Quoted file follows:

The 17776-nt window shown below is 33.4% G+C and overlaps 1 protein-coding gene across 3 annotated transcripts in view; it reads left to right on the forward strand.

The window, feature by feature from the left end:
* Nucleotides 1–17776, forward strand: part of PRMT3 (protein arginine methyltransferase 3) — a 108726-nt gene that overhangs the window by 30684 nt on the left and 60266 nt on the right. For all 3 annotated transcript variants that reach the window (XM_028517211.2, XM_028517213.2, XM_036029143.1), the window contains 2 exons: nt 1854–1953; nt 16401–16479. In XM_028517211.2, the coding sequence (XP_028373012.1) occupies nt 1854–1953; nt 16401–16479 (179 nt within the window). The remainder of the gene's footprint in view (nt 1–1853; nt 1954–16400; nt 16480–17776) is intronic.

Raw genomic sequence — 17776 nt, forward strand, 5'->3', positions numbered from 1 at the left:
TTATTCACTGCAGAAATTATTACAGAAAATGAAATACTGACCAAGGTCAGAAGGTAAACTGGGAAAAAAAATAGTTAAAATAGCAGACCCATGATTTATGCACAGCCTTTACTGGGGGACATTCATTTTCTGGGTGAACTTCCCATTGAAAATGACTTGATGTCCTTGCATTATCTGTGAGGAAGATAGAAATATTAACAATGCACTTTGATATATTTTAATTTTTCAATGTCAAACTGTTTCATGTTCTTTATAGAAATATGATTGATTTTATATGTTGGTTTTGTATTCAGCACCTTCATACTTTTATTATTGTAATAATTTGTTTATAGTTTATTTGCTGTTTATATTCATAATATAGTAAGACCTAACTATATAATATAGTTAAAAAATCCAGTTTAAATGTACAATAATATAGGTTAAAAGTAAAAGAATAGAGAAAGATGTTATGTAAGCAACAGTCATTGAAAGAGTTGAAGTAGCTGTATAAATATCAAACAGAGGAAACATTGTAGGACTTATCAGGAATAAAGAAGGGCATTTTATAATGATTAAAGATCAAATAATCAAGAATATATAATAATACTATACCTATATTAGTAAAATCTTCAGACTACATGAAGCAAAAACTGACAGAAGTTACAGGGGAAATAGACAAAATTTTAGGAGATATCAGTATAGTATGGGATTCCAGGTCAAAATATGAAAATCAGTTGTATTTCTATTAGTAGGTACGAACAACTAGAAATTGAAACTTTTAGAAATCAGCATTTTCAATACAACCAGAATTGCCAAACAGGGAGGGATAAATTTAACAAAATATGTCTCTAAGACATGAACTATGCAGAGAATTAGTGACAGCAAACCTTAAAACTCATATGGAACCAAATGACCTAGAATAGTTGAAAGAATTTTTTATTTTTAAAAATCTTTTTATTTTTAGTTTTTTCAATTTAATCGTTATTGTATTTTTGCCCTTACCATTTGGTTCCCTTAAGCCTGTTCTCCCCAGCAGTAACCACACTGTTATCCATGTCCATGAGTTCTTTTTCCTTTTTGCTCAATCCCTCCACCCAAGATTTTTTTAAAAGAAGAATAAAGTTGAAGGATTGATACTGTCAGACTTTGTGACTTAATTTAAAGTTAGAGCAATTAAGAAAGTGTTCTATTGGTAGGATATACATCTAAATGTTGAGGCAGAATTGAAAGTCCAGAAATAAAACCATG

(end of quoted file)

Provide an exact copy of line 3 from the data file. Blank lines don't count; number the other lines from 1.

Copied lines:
* Nucleotides 1–17776, forward strand: part of PRMT3 (protein arginine methyltransferase 3) — a 108726-nt gene that overhangs the window by 30684 nt on the left and 60266 nt on the right. For all 3 annotated transcript variants that reach the window (XM_028517211.2, XM_028517213.2, XM_036029143.1), the window contains 2 exons: nt 1854–1953; nt 16401–16479. In XM_028517211.2, the coding sequence (XP_028373012.1) occupies nt 1854–1953; nt 16401–16479 (179 nt within the window). The remainder of the gene's footprint in view (nt 1–1853; nt 1954–16400; nt 16480–17776) is intronic.